responsible disclosure of government information -- while preserving 
essential confidentiality.  Accordingly, I strongly encourage your 
FOIA officers to make "discretionary disclosures" whenever possible 
under the Act.  Such disclosures are possible under a number of FOIA 
exemptions, especially when only a governmental interest would be 
affected.  The exemptions and opportunities for "discretionary 
disclosures" are discussed in the Discretionary Disclosure and Waiver 
section of the "Justice Department Guide to the Freedom of 
Information Act." As that discussion points out, agencies can make 
discretionary FOIA disclosures as a matter of good public policy 
without concern for future "waiver consequences" for similar 
information.  Such disclosures can also readily satisfy an agency's 
"reasonable segregation" obligation under the Act in connection with 
marginally exempt information, see 5 U.S.C. 552(b), and can lessen an 
agency's administrative burden at all levels of the administrative 
process and in litigation.  I note that this policy is not intended 
to create any substantive or procedural rights enforceable at law. 
   In connection with the repeal of the 1981 guidelines, I am 
requesting that the Assistant Attorneys General for the Department's 
Civil and Tax Divisions, as well as the United States Attorneys, 
undertake a review of the merits of all pending FOIA cases handled by 
them, according to the standards set forth above.  The Department's 
litigating attorneys will strive to work closely with your general 
counsels and their litigation staffs to implement this new policy on 
a case-by-case basis.  The Department's office of Information and 
Privacy can also be called upon for assistance in this process, as 
well as for policy guidance to agency FOIA officers. 
   In addition, at the Department of Justice we are undertaking a 
complete review and revision of our regulations implementing the 
FOIA, all related regulations pertaining to the Privacy Act of 1974, 
5 U.S.C. 552a, as well as the Department's disclosure policies 
generally.  We are also planning to conduct a Department-wide "FOIA 
Form Review." Envisioned is a comprehensive review of all standard 
FOIA forms and correspondence utilized by the Justice Department's 
various components.  These items will be reviewed for their 
correctness, completeness, consistency and particularly for their use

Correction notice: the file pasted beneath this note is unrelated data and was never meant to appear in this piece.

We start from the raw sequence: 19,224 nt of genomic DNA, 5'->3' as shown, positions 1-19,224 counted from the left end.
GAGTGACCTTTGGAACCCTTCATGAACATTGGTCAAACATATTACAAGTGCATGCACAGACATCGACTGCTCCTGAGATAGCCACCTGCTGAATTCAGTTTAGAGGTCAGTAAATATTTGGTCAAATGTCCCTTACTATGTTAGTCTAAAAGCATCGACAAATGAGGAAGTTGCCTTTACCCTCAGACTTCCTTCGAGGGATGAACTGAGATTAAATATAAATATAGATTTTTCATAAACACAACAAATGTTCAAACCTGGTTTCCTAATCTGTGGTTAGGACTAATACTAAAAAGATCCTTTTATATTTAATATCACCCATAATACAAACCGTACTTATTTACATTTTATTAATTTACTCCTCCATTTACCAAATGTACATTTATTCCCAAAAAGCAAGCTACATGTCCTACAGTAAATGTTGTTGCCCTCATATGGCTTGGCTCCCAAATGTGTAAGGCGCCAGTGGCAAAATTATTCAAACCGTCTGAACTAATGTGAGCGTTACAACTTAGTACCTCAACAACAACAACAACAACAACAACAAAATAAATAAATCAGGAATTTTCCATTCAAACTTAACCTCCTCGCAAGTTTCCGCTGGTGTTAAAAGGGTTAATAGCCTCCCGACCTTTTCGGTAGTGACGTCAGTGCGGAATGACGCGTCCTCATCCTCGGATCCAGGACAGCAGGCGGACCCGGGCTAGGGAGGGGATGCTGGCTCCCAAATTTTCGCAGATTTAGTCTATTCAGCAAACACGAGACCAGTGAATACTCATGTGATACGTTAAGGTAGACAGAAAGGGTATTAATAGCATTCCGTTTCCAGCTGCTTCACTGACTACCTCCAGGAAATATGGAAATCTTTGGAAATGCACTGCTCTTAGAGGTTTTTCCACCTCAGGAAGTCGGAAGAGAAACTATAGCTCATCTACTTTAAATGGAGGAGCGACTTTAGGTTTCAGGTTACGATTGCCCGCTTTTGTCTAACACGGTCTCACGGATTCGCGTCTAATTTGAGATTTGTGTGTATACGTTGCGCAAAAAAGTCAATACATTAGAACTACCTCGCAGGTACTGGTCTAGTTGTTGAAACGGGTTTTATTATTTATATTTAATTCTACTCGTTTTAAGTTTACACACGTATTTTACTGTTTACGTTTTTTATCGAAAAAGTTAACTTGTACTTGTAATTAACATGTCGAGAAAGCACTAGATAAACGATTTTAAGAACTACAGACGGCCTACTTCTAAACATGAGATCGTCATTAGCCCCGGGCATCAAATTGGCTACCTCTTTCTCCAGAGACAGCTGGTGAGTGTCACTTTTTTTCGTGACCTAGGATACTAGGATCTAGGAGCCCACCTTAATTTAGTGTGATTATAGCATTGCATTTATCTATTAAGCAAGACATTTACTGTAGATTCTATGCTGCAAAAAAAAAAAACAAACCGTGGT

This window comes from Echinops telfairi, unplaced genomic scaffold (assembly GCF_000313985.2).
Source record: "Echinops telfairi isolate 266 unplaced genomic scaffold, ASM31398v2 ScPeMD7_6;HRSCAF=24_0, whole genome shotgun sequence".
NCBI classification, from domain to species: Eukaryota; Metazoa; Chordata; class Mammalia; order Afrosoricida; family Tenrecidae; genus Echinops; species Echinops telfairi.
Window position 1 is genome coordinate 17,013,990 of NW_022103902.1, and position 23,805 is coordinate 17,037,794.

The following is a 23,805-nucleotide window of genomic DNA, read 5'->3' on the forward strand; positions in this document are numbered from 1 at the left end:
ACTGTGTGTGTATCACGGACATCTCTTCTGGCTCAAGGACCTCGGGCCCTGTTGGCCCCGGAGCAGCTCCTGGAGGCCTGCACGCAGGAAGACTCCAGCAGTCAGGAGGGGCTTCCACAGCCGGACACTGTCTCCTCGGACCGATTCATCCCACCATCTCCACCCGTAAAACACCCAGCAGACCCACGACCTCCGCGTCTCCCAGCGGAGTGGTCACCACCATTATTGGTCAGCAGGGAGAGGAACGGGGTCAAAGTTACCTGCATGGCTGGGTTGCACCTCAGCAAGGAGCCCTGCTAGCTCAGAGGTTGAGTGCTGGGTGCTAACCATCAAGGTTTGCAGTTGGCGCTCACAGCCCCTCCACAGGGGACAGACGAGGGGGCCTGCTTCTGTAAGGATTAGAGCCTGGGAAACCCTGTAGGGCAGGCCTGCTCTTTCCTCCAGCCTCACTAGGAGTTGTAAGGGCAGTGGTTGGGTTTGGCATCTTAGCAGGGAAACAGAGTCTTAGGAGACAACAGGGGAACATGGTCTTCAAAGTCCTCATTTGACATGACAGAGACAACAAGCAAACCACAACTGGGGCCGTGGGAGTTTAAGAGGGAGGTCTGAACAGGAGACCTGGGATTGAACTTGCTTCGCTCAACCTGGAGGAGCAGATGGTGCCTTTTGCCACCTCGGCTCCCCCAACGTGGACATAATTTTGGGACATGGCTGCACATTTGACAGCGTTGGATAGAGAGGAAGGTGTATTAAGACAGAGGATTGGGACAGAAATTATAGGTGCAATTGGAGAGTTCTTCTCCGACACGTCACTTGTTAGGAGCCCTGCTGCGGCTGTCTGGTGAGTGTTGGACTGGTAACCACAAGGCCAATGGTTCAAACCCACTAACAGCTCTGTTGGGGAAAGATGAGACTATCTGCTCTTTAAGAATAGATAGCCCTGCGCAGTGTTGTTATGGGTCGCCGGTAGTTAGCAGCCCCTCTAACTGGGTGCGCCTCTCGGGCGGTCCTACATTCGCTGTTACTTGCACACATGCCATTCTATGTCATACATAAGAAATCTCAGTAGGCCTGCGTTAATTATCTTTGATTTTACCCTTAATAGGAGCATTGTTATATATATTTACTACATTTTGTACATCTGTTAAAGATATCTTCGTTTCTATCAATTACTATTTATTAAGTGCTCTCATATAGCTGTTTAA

of clear language.  As we conduct this review, we will be especially 
mindful that FOIA requesters are users of a government service, 
participants in an administrative process, and constituents of our 
democratic society.  I encourage you to do likewise at your 
departments and agencies. 
   Finally, I would like to take this opportunity to raise with you 
the longstanding problem of administrative backlogs under the Freedom 
of Information Act.  Many Federal departments and agencies are often 
unable to meet the Act's ten-day time limit for processing FOIA 
requests, and some agencies -- especially those dealing with 
high-volume demands for particularly sensitive records -- maintain 
large FOIA backlogs greatly exceeding the mandated time period.  The 
reasons for this may vary, but principally it appears to be a problem 
of too few resources in the face of too heavy a workload.  This is a 
serious problem -- one of growing concern and frustration to both 
FOIA requesters and Congress, and to agency FOIA officers as well. 
   It is my hope that we can work constructively together, with 
Congress and the FOIA-requester community, to reduce backlogs during 
the coming year.  To ensure that we have a clear and current 
understanding of the situation, I am requesting that each of you send 
to the Department's Office of Information and Privacy a copy of your 
agency's Annual FOIA Report to Congress for 1992.  Please include 
with this report a letter describing the extent of any present FOIA 
backlog, FOIA staffing difficulties and any other observations in 
this regard that you believe would be helpful. 
   In closing, I want to reemphasize the importance of our 
cooperative efforts in this area.  The American public's 
understanding of the workings of its government is a cornerstone of 
our democracy.  The Department of Justice stands prepared to assist 
all federal agencies as we make government throughout the executive 
branch more open, more responsive, and more accountable. 
   /s/ Janet Reno 

Return to the EPIC Open Government Page